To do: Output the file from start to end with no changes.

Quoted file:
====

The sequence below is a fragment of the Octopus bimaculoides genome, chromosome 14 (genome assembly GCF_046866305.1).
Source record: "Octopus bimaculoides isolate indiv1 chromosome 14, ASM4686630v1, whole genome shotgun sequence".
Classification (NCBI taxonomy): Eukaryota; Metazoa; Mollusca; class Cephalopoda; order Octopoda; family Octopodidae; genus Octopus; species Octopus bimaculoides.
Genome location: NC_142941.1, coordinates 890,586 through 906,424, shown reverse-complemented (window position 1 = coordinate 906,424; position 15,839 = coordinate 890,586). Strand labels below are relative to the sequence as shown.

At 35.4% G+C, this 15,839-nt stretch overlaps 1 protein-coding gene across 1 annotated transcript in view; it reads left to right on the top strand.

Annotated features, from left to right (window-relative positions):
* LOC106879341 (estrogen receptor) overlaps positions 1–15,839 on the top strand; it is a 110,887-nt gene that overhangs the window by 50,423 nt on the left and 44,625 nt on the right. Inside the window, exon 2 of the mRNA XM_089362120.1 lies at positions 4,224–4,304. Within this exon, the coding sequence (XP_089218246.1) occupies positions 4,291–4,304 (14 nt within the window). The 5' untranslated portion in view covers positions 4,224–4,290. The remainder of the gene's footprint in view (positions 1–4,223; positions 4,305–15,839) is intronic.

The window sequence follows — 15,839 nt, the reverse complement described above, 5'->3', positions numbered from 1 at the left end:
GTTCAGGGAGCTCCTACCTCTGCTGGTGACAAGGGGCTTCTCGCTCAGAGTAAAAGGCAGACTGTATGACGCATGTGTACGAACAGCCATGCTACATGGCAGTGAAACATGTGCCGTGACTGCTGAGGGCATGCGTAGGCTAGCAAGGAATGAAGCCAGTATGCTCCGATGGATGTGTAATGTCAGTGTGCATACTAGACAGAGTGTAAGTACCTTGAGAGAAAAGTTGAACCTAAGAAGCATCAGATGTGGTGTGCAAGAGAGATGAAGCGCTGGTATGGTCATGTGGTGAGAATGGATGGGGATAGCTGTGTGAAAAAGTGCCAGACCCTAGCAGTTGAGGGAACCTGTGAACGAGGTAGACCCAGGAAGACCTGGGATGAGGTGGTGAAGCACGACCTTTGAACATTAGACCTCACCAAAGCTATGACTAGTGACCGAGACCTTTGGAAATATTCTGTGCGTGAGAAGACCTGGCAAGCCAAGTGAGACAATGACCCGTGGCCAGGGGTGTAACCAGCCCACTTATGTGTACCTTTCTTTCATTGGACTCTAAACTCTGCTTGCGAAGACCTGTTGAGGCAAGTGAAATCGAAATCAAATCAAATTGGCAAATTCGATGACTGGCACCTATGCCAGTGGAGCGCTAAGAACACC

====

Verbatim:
The sequence below is a fragment of the Octopus bimaculoides genome, chromosome 14 (genome assembly GCF_046866305.1).
Source record: "Octopus bimaculoides isolate indiv1 chromosome 14, ASM4686630v1, whole genome shotgun sequence".
Classification (NCBI taxonomy): Eukaryota; Metazoa; Mollusca; class Cephalopoda; order Octopoda; family Octopodidae; genus Octopus; species Octopus bimaculoides.
Genome location: NC_142941.1, coordinates 890,586 through 906,424, shown reverse-complemented (window position 1 = coordinate 906,424; position 15,839 = coordinate 890,586). Strand labels below are relative to the sequence as shown.

At 35.4% G+C, this 15,839-nt stretch overlaps 1 protein-coding gene across 1 annotated transcript in view; it reads left to right on the top strand.

Annotated features, from left to right (window-relative positions):
* LOC106879341 (estrogen receptor) overlaps positions 1–15,839 on the top strand; it is a 110,887-nt gene that overhangs the window by 50,423 nt on the left and 44,625 nt on the right. Inside the window, exon 2 of the mRNA XM_089362120.1 lies at positions 4,224–4,304. Within this exon, the coding sequence (XP_089218246.1) occupies positions 4,291–4,304 (14 nt within the window). The 5' untranslated portion in view covers positions 4,224–4,290. The remainder of the gene's footprint in view (positions 1–4,223; positions 4,305–15,839) is intronic.

The window sequence follows — 15,839 nt, the reverse complement described above, 5'->3', positions numbered from 1 at the left end:
GTTCAGGGAGCTCCTACCTCTGCTGGTGACAAGGGGCTTCTCGCTCAGAGTAAAAGGCAGACTGTATGACGCATGTGTACGAACAGCCATGCTACATGGCAGTGAAACATGTGCCGTGACTGCTGAGGGCATGCGTAGGCTAGCAAGGAATGAAGCCAGTATGCTCCGATGGATGTGTAATGTCAGTGTGCATACTAGACAGAGTGTAAGTACCTTGAGAGAAAAGTTGAACCTAAGAAGCATCAGATGTGGTGTGCAAGAGAGATGAAGCGCTGGTATGGTCATGTGGTGAGAATGGATGGGGATAGCTGTGTGAAAAAGTGCCAGACCCTAGCAGTTGAGGGAACCTGTGAACGAGGTAGACCCAGGAAGACCTGGGATGAGGTGGTGAAGCACGACCTTTGAACATTAGACCTCACCAAAGCTATGACTAGTGACCGAGACCTTTGGAAATATTCTGTGCGTGAGAAGACCTGGCAAGCCAAGTGAGACAATGACCCGTGGCCAGGGGTGTAACCAGCCCACTTATGTGTACCTTTCTTTCATTGGACTCTAAACTCTGCTTGCGAAGACCTGTTGAGGCAAGTGAAATCGAAATCAAATCAAATTGGCAAATTCGATGACTGGCACCTATGCCAGTGGAGCGCTAAGAACACC